Culinary arts offers students inexpensive training

  Walk into the building marked RCC Culinary Academy on Spruce Street and you will enter a world of chefs in training, bustling around in white top hats. 

They’re busy not only preparing gourmet meals, but also serving them to patrons at a low cost. 

No comments

By Jackie Adams / Asst. Features Editor

By Jackie Adams / Asst. Features Editor

 Walk into the building marked RCC Culinary Academy on Spruce Street and you will enter a world of chefs in training, bustling around in white top hats. 

They’re busy not only preparing gourmet meals, but also serving them to patrons at a low cost. 

That’s because this culinary program, a branch of Riverside City College, doesn’t just teach students how to cook, it teaches them every aspect of the food industry by letting them operate and manage their own restaurant. 

From washing the dishes in the back to preparing and serving the food, these students take care of everything.

Breakfast is served every day from 8:30 a.m. to 10 a.m., and lunch from 11 a.m. to 1 p.m., with a daily changing menu. They offer a variety of foods and have very competitive prices.

“This is a lab, it’s not for profit,” said chef Bobby Moghaddam, head of the culinary institute. “Our goal is not to be a money making venture, it’s to get students the most experience we can.” 

Since Moghaddam, the almost cartoonish father figure with a stern hand but a soft heart, took over in 2003, the academy has received numerous awards. 

Several are on display as you enter the restaurant, including the most recent; the prestigious National Achievement of Excellence Awards from the American Culinary Federation.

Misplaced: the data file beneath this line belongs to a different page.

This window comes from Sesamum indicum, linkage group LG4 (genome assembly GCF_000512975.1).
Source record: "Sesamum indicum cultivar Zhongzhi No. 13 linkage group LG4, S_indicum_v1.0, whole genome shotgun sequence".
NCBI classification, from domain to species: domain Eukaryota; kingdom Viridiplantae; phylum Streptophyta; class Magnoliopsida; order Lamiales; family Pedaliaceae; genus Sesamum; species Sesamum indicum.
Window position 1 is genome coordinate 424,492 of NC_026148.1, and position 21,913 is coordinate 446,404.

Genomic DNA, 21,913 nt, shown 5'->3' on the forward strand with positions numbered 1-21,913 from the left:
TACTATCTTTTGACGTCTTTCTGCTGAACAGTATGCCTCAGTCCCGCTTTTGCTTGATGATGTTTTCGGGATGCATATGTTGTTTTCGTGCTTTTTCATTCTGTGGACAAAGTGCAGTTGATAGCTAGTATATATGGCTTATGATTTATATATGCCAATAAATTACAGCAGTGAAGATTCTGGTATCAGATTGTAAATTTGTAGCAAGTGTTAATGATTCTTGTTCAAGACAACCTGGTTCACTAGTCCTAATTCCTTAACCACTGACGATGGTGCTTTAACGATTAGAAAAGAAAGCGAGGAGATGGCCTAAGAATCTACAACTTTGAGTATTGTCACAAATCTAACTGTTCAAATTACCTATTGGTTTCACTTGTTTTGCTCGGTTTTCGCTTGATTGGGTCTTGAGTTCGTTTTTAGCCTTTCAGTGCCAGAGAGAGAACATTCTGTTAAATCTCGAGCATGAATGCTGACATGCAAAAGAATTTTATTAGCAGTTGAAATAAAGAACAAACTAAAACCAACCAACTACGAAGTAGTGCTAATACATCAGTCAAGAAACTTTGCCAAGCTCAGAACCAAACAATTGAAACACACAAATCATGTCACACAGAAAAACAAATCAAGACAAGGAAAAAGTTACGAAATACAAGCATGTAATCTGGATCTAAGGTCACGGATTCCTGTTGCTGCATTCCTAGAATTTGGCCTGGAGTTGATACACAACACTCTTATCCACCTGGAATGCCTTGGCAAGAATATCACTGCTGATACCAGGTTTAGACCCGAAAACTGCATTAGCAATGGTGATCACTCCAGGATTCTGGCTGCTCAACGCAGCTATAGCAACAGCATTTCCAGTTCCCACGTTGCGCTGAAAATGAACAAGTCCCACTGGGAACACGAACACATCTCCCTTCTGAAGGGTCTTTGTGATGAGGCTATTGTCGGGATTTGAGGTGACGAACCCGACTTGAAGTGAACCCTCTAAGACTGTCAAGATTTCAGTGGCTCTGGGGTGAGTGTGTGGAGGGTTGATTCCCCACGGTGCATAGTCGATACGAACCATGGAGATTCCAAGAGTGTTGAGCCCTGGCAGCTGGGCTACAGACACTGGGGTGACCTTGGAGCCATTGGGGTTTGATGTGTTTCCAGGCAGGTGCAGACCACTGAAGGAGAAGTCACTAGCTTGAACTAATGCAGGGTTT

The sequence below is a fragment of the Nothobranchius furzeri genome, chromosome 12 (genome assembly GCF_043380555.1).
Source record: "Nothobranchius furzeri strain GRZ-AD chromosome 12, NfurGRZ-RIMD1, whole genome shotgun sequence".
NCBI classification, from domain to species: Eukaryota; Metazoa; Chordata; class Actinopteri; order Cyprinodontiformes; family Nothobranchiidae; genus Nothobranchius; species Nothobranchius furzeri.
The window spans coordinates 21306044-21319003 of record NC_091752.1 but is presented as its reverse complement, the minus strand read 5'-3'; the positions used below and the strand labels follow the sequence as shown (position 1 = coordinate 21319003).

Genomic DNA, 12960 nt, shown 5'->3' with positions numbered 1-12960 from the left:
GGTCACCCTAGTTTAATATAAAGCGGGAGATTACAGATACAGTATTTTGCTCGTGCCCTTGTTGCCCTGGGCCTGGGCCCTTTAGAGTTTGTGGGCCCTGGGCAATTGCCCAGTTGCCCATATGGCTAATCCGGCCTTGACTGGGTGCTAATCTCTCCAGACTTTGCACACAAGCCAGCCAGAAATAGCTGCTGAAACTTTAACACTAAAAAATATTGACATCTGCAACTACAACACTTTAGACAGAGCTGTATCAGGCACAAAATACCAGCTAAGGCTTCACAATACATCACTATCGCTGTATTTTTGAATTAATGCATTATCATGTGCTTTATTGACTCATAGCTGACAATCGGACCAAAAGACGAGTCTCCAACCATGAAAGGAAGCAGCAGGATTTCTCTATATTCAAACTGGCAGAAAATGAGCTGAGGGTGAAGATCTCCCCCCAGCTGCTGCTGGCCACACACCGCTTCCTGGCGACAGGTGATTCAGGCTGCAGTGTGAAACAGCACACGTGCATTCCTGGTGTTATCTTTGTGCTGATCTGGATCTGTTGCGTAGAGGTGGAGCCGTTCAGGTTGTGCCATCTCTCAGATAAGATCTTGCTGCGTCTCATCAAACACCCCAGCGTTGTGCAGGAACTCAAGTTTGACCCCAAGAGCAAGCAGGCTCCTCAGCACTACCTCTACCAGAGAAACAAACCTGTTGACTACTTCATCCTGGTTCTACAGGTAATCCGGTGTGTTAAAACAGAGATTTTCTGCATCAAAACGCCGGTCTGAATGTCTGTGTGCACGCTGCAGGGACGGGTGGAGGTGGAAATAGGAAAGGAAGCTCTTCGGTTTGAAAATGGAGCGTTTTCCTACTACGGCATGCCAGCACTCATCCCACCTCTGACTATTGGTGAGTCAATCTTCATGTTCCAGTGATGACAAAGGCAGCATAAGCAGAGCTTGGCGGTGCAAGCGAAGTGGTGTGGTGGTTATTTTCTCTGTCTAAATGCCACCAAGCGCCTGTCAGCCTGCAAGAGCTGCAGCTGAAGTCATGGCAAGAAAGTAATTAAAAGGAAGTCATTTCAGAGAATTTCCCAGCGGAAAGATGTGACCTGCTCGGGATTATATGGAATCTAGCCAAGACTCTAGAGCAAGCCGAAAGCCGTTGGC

That explains why every semester there are up to 200 people who try to get into the mere 30 available student slots. 

In past years it was on a first come first serve basis, “But when people started camping out in the parking lot, it became a safety hazard,” Moghaddam said. 

Now students are selected randomly in a computer draw, and the lucky few that make it can look forward to an intense year of studying and training. 

“Most people are absolutely not prepared for the pressures of the program,” he said. “I always tell them, this is not a cooking school, but a culinary academy. It’s just as hard as any other course. There’s lots of reading, weekly projects and tests.”

But the benefits for most students well outweigh the costs. 

For one, they get to be a part of an award winning school for only a fraction of the cost. 

The nearby San Bernardino Art Institute culinary program is over $40,000 a year to attend and the Cordon Bleu program in Pasadena is even more expensive than that, while RCC’s is only $2,000 total. 

And the job opportunities are endless, past students have gone on to work for Club 33 in Disneyland, on cruise lines and one is now the head chef at the Victoria Country Club. 

“We love our students like family, we try our best to make them successful,” Moghaddam said. 

Students who are not in the program are encouraged to go and try some of the food served Tuesday through Friday. 

You could also do a taste test at their annual fundraiser, California Autumn Nights, on Oct. 23. 

Tickets are $40 and include a six course meal served in a posh setting. 

They can be bought at the restaurant or by calling 951-EAT-FOOD prior to the event. 

If you want to take a peek at whether or not the classes are for you, check out their how-to videos on YouTube by searching Flavor of Riverside.

close

Stay informed with The Morning View.

Sign up to receive awesome content in your inbox Sundays after each issue.

We don’t spam! Read our privacy policy for more info.

close

Stay informed with The Morning View.

Sign up to receive awesome content in your inbox Sundays after each issue.

We don’t spam! Read our privacy policy for more info.